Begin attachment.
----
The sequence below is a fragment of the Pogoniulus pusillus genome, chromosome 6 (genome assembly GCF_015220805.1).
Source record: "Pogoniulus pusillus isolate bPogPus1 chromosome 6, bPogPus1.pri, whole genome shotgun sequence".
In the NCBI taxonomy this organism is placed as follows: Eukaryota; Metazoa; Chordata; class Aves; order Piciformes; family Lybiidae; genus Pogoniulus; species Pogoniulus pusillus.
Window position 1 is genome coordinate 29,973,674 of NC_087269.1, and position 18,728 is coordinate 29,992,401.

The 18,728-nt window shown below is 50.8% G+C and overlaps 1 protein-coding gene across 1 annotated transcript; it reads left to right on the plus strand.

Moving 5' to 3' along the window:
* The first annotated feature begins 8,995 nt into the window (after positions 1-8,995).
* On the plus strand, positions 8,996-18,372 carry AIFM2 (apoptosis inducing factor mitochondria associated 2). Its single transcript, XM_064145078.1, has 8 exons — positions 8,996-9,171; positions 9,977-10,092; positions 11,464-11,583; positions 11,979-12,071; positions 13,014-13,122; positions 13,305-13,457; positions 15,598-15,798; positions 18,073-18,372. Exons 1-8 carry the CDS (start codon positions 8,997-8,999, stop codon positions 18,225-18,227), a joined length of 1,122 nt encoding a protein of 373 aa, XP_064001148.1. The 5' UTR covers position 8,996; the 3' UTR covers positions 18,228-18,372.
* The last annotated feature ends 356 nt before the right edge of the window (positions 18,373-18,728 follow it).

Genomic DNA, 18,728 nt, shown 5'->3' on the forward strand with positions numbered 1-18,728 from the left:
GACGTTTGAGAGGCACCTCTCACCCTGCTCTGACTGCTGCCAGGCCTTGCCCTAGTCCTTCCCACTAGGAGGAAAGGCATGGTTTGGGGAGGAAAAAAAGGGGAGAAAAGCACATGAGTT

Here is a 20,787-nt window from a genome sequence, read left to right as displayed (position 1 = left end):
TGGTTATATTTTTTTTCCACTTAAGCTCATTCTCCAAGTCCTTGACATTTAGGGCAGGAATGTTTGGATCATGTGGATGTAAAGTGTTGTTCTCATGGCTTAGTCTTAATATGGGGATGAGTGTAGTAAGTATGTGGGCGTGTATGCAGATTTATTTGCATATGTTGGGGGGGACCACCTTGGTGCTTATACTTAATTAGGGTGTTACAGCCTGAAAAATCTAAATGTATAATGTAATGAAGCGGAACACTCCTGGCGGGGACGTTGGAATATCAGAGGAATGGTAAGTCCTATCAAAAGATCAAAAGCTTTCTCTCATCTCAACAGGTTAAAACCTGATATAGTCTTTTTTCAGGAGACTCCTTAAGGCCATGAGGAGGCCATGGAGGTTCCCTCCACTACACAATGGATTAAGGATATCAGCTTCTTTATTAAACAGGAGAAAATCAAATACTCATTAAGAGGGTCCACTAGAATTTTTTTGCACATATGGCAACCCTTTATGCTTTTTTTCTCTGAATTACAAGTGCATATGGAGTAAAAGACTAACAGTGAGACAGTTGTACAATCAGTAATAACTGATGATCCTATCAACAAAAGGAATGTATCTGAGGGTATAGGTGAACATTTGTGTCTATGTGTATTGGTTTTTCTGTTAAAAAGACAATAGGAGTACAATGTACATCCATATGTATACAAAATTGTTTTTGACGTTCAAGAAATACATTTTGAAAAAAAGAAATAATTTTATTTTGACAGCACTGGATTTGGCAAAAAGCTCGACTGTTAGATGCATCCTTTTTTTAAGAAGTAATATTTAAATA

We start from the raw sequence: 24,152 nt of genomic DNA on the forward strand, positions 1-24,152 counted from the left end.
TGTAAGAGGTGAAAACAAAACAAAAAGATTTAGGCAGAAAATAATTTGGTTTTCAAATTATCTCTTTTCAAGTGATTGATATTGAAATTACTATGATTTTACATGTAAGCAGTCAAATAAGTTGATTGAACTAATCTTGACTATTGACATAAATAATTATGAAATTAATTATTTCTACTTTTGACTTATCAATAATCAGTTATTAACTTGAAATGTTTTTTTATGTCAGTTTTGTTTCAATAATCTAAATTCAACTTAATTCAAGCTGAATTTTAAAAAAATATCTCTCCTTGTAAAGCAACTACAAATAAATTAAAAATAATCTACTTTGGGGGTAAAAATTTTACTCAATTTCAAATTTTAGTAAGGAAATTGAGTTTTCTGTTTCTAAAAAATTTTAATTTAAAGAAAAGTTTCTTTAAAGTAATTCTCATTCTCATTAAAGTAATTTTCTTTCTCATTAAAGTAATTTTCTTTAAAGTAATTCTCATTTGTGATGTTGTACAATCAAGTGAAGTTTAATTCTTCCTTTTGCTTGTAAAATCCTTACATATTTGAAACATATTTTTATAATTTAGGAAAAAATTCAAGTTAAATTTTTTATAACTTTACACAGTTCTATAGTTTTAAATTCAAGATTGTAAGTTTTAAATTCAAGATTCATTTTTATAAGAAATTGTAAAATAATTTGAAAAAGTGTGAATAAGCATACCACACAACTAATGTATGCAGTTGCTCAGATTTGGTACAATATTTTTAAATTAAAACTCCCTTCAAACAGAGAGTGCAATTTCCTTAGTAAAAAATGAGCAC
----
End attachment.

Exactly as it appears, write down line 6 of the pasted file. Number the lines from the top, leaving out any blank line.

Moving 5' to 3' along the window: